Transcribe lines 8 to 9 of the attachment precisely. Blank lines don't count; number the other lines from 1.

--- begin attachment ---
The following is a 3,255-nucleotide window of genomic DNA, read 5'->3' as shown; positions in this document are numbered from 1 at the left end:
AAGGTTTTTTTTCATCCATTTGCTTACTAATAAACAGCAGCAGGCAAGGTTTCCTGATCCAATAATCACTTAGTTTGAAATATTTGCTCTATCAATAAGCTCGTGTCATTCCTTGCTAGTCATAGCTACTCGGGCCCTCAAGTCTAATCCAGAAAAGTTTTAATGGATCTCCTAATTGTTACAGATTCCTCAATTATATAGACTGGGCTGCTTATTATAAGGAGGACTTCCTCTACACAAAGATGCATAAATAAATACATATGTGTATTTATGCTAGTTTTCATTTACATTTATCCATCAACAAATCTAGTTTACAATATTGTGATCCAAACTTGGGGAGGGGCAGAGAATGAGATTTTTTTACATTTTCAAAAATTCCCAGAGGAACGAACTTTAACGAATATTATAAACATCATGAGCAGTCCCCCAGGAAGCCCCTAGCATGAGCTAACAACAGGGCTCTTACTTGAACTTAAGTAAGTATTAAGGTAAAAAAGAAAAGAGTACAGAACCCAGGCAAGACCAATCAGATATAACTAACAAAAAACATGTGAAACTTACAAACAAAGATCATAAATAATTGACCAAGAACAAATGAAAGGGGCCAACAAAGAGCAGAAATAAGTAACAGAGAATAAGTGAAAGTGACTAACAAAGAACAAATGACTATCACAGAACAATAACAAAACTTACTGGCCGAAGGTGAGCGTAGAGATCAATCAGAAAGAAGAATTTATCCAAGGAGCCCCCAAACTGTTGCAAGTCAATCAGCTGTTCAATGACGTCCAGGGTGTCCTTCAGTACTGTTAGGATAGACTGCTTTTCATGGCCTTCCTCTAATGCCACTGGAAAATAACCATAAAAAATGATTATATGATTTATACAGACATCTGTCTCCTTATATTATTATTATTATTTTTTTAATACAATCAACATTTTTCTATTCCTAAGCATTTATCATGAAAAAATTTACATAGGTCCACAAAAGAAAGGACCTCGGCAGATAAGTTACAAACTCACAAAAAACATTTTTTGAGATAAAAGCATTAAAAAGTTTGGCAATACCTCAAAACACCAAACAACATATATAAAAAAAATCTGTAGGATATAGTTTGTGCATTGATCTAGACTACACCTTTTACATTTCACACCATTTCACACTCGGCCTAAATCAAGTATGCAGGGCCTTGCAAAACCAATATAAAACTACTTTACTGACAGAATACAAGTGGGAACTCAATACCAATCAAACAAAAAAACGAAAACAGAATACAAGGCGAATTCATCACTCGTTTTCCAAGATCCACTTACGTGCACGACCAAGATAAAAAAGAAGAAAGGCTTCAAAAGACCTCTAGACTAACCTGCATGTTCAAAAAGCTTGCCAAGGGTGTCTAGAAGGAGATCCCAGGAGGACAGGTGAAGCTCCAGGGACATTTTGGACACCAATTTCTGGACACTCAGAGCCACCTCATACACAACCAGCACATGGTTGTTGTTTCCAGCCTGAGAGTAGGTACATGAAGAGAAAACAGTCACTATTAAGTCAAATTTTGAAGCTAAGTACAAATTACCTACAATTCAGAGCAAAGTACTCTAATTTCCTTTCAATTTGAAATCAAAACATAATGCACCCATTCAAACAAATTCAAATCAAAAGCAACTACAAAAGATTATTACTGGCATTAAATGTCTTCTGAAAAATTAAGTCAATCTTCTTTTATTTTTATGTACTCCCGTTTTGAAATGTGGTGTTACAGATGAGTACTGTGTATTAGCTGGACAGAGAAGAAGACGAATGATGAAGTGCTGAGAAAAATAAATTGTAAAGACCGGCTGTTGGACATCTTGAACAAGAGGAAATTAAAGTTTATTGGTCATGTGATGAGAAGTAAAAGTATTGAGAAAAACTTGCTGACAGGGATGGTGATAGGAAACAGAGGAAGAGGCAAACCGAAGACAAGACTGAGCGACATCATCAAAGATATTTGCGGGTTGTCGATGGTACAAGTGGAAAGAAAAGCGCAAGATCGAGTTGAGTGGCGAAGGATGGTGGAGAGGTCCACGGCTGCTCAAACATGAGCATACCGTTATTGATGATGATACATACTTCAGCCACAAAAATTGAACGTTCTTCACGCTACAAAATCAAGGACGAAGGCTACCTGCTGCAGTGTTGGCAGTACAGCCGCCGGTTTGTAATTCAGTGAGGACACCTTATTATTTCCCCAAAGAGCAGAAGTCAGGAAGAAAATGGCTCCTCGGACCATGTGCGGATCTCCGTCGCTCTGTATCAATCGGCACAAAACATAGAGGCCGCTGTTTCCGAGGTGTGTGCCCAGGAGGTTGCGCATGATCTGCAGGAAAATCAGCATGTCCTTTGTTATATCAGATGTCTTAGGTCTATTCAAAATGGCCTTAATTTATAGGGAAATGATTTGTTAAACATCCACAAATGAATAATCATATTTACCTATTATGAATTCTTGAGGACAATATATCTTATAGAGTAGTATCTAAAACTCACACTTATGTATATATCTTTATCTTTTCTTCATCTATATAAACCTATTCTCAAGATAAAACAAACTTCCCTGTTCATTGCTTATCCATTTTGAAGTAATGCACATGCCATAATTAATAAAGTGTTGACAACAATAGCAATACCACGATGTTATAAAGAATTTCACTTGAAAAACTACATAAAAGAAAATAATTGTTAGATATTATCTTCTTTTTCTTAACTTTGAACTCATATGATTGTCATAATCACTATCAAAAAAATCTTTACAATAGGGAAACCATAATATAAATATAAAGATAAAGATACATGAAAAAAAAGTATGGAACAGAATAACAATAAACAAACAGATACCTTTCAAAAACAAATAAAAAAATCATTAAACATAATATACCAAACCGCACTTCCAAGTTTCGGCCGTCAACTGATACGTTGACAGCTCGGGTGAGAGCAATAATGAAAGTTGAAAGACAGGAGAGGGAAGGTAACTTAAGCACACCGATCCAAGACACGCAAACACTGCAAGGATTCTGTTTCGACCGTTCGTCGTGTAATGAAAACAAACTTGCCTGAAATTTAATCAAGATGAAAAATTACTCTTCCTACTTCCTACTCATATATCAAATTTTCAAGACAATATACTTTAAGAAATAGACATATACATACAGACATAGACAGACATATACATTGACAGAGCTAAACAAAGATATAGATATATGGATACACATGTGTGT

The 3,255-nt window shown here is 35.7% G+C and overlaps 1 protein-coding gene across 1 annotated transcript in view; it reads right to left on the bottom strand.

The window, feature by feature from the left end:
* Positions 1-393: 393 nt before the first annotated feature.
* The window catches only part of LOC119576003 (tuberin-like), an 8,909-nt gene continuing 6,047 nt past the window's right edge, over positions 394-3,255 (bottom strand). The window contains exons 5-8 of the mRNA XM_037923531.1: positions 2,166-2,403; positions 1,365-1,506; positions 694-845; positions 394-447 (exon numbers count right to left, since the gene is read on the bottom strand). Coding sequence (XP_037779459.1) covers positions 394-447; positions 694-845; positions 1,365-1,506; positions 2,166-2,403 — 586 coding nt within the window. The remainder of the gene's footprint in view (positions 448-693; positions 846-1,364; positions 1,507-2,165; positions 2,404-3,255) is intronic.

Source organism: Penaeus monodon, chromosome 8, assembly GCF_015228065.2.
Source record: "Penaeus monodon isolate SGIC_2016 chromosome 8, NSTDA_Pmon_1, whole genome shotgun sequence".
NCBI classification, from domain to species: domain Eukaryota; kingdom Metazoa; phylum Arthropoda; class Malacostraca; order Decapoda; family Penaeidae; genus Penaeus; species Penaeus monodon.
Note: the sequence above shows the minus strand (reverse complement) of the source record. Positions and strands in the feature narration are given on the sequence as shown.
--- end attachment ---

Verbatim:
Source record: "Penaeus monodon isolate SGIC_2016 chromosome 8, NSTDA_Pmon_1, whole genome shotgun sequence".
NCBI classification, from domain to species: domain Eukaryota; kingdom Metazoa; phylum Arthropoda; class Malacostraca; order Decapoda; family Penaeidae; genus Penaeus; species Penaeus monodon.